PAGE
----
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How to Create a WordPress Plugin: Step-By-Step

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Want to create a WordPress plugin? This tutorial will teach you how.

Plugins are instrumental to WordPress’s popularity because they allow users with zero coding knowledge to create stunning websites.

There are over 50,000 plugins in the WordPress directory designed for various purposes.

You’ll find WordPress plugins for newsletter opt-in, security, and Ecommerce. Just name it.

Without them, a WordPress website is just a collection of static images and blocks of text.

With plugins, the Content Management System can attain an unbelievable level of customizability.

 Whether you need a custom plugin for your website or want to create a WordPress plugin and monetise it, let’s go.

Frequently Asked Questions

Do WordPress Plugins Make Money?

Yes. WordPress plugins make money. You can sell the plugin on your website or a third-party marketplace.

CodeCanyon, Themeforest, and Mojo marketplace are the 3 best websites for selling plugins.

You can also add a free version of your plugin to the WordPress repository and offer a premium version with additional features.

Is it Hard to Create WordPress Plugins?

Creating a WordPress plugin is relatively easy and difficult, depending on your desired functionality.

Creating a plugin is simple if you are already familiar with WordPress development and PHP Programming basics.

If you aren’t, it can be very difficult. It’s best to start with a simple plugin, as shown in this guide.

How Much Do Plugin Developers Make?

According to Zip Recruiter, the average hourly rate of WordPress plugin developers in the United States is $35 per hour.

That amounts to an estimated $72000 yearly and $6000 per month.

If you are selling your plugin, you can earn up to $5000 monthly, depending on the number of sales. Offering plugin customisation services can earn you between $20-$200 per hour.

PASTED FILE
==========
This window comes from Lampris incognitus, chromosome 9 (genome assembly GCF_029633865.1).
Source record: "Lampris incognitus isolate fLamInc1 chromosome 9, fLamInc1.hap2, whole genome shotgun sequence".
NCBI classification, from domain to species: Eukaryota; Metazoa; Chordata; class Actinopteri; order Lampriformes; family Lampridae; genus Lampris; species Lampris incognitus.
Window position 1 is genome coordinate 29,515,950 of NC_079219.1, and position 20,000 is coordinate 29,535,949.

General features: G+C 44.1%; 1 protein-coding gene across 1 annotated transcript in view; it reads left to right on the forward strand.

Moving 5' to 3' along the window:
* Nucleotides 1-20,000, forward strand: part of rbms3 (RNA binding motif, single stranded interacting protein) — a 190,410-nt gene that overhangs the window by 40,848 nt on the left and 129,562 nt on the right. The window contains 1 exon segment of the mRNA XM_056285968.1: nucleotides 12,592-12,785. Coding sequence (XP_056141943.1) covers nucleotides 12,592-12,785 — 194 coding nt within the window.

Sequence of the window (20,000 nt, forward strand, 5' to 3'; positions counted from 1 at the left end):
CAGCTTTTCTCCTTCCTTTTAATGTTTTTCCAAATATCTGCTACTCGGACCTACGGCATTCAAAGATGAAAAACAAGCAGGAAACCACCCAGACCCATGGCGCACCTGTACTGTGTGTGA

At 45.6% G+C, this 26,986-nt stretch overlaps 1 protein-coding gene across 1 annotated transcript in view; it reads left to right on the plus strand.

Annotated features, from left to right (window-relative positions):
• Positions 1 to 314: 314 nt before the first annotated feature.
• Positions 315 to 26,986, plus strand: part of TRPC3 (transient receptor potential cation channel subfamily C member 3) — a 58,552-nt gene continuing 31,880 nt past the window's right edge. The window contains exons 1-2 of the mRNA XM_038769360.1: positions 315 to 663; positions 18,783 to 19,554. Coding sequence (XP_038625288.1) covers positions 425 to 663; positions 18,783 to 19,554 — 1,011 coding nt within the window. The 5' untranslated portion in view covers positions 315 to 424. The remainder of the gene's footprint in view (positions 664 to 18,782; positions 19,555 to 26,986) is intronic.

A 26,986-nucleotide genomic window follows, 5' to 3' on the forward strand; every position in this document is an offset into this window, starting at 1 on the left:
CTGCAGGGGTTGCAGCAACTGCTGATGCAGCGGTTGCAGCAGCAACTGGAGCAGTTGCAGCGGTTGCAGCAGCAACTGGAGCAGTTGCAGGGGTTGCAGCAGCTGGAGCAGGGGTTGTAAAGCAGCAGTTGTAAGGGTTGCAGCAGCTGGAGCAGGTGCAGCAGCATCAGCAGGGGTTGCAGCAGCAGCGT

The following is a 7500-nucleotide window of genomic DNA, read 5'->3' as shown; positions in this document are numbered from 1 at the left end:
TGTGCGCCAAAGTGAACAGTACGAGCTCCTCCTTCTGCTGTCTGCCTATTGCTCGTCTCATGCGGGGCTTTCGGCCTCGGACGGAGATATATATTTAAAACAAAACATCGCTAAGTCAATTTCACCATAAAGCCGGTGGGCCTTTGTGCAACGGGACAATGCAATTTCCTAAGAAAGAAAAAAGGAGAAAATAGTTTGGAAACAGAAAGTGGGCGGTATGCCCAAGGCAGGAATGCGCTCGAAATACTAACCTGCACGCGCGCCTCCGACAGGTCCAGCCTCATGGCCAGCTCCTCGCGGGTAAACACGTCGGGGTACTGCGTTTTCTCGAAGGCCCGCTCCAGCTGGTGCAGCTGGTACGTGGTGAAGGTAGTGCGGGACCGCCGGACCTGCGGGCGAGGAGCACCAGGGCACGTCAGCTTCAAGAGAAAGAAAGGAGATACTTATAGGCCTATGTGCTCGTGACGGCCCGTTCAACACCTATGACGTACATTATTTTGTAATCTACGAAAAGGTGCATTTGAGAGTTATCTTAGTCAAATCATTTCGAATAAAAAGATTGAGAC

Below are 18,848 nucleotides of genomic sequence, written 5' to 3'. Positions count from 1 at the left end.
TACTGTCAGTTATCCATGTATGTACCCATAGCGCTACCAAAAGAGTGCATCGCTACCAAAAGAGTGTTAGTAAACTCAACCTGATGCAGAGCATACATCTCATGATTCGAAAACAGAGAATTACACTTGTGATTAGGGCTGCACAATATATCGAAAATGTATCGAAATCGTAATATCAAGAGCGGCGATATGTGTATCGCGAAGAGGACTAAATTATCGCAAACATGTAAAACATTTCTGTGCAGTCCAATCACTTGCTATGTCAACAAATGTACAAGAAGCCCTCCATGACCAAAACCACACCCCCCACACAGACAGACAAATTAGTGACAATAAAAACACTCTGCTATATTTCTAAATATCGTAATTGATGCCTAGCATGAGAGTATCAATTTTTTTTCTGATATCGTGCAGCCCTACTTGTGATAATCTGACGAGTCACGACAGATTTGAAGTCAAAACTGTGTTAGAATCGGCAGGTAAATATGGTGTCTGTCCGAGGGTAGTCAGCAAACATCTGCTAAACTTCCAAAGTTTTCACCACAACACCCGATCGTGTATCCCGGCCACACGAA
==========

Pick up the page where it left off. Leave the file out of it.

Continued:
What You’ll Need to Create a WordPress Plugin

To create a plugin, you don’t have to be an expert WordPress developer. You only need some basic coding knowledge to get started.

  • Basic PHP Programming Knowledge: WordPress plugins are written in PHP, so you should understand the language and its syntax before you start.
  • Basic HTML and CSS: HTML and CSS allow you to control the output and appearance of your plugins. So understanding their basics is crucial for creating a WordPress plugin.
  • Familiarity with WordPress: It helps to have some familiarity with the WordPress platform and its core functions, as well as the WordPress Codex (the online manual for WordPress development).
  • A Development Environment: To develop and test your plugin, you need to install WordPress on your local machine or a staging site. This will allow you to test your plugin without affecting a live website. We’ll show you how to do that in the coming section.
  • A Text Editor: You will need a text editor to write the code for your plugin. Many options are available, such as Sublime Text, Atom, and Visual Studio Code.

How to Create a WordPress Plugin in 7 Steps

vector graphic showing man booking an appointment on a large smartphone running one of the best wordpress appointment plugins

Step 1: Understanding How WordPress Plugins Work

Since WordPress is written in some Programming language, anyone with coding knowledge can go to the WordPress code and edit it.

That’s exactly how plugins work. They allow you to modify and extend the functionality of WordPress by interacting directly with your WordPress using some PHP functions.

Creating your WordPress plugin and adding code will only do something if you call the PHP function using a hook.

Hooks are what make your plugin interact with WordPress without having to edit the core files.

Let’s look at the relationship between hooks and functions to understand the basics of WordPress plugins.

WordPress Functions: